Realization that There Is a “There” Beyond Here

The first step toward a game that feels more like the infinite is the realization, perhaps even an acknowledgment, that the current state is underpinned by mindsets, activities, and goals that are very much about the here and now.

Arguably, many of our enterprises are not playing the infinite game. One symptom of our shortsightedness is in the legacy systems that we create in the immediate wake of what we build. Another sign is the need to do rip-and-replace “mega-programs” more often than we would like — programs that we agonize over, sometimes for years.

The practical issue is that we cannot see the entire picture across space and time — neither the systems nor the architecture. Therefore, we can only build parts of what we are able to justify today, while some parts remain necessarily dark, until we are able to see what those parts will be called upon to do. And, are able to articulate rationales that make sense.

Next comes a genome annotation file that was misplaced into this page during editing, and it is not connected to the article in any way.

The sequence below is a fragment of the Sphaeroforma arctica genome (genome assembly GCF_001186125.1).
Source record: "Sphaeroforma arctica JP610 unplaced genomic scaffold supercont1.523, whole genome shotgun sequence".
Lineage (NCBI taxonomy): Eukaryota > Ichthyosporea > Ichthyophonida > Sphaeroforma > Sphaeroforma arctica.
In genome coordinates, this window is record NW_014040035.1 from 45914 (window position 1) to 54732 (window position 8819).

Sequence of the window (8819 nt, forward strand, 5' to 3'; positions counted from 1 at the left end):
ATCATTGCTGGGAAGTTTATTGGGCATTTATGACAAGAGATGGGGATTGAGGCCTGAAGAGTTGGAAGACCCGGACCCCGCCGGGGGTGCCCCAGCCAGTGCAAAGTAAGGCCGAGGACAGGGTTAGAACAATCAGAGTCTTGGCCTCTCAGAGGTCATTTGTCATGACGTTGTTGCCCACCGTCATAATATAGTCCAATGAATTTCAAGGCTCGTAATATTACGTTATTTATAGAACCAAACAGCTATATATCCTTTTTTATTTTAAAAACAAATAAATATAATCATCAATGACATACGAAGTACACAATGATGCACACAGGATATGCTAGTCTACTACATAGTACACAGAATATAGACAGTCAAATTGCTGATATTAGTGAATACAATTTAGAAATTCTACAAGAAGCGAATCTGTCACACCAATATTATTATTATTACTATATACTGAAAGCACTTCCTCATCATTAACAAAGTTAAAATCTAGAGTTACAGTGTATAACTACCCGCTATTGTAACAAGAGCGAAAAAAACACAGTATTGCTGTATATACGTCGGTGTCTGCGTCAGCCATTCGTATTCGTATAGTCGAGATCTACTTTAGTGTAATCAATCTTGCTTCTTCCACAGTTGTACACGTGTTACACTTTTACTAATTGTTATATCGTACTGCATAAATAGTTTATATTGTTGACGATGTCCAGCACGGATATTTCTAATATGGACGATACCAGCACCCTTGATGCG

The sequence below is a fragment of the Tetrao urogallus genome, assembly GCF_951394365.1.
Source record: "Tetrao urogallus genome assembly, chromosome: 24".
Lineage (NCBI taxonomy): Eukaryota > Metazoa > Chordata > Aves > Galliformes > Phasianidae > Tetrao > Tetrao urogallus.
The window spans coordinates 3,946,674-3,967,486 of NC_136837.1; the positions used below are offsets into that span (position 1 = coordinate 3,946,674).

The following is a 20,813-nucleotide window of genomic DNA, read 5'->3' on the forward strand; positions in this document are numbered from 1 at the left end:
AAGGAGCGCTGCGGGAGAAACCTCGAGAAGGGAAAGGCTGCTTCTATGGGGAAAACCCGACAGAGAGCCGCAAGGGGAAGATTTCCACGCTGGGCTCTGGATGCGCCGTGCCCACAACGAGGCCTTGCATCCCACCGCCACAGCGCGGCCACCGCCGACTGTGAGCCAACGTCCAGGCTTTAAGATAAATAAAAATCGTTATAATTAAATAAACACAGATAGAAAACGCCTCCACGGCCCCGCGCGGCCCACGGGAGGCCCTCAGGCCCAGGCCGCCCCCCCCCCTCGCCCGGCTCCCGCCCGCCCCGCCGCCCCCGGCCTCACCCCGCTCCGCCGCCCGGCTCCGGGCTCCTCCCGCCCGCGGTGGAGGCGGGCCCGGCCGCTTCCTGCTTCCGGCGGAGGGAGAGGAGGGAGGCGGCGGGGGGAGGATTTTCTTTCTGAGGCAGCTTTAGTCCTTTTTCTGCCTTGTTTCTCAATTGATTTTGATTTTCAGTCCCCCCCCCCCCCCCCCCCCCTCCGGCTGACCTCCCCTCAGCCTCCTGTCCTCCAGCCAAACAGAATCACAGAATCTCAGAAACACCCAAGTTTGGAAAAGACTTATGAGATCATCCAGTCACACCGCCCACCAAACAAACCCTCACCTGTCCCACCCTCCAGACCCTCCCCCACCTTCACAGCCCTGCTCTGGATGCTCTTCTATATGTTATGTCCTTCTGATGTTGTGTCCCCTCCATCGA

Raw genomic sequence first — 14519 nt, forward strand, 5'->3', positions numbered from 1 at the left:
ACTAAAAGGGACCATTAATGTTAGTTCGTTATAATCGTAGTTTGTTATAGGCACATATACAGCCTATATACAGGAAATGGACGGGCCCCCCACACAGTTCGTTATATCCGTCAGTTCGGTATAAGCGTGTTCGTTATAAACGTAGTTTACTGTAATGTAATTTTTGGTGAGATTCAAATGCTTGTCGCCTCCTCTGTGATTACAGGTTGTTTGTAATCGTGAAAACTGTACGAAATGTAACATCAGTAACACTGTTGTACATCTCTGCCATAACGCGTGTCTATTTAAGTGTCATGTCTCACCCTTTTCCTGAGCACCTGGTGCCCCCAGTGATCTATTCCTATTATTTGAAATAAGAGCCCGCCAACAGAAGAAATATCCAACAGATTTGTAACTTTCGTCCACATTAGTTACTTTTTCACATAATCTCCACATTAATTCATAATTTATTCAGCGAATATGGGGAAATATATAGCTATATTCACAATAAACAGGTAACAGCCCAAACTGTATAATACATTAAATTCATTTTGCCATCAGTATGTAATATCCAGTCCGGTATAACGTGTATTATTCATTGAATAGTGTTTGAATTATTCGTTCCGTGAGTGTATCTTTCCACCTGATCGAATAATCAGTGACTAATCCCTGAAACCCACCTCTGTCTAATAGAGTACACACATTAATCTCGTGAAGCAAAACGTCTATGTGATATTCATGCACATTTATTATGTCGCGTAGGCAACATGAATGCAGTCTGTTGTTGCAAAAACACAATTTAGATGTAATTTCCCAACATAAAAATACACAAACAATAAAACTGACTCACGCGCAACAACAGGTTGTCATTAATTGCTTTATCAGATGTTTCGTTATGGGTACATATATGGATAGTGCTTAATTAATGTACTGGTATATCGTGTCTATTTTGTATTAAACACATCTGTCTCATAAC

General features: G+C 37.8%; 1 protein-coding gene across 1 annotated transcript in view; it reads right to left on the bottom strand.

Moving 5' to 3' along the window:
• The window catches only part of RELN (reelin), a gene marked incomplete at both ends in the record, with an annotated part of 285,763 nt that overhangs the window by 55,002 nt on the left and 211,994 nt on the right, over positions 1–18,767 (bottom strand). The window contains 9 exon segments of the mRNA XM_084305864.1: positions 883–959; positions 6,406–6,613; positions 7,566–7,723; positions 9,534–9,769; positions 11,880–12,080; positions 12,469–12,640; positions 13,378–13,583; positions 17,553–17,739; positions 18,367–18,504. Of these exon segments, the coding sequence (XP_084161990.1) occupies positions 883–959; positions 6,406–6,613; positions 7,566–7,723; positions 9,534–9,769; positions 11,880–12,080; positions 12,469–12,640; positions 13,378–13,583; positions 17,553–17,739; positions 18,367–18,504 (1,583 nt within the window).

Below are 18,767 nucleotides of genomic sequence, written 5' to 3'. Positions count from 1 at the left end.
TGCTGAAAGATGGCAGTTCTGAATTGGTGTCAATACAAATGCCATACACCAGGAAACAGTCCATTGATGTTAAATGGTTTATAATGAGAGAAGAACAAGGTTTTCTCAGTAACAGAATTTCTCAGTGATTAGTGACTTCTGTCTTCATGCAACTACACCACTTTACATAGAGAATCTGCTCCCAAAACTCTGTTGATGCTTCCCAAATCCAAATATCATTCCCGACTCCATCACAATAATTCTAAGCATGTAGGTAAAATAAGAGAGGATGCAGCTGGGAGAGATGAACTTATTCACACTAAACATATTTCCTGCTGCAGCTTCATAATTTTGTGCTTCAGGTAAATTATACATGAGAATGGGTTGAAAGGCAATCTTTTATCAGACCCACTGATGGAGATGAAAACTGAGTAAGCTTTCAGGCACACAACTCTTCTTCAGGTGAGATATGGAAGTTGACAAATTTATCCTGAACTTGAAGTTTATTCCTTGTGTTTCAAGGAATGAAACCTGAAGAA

Freeing Architecture from the Tyranny of “Reason”

If we cannot see our systems’ spread across space and time, our architecture view will necessarily be limited — unless we can somehow magically decouple architecture’s dependency on having a clear view of the systems and the system of systems as they will be in the future. It is not easy to go beyond the measurable; beyond the numbers that give us the illusion of control, of reason. When complexity and change seem moderate, we look to our models of numbers and pictures to perform the voodoo needed to control and shape the reality. However, when we cross a certain threshold of uncertainty and indiscernibility, perhaps our facility with mathematics and sketching will not only fail us, but may even hold us back.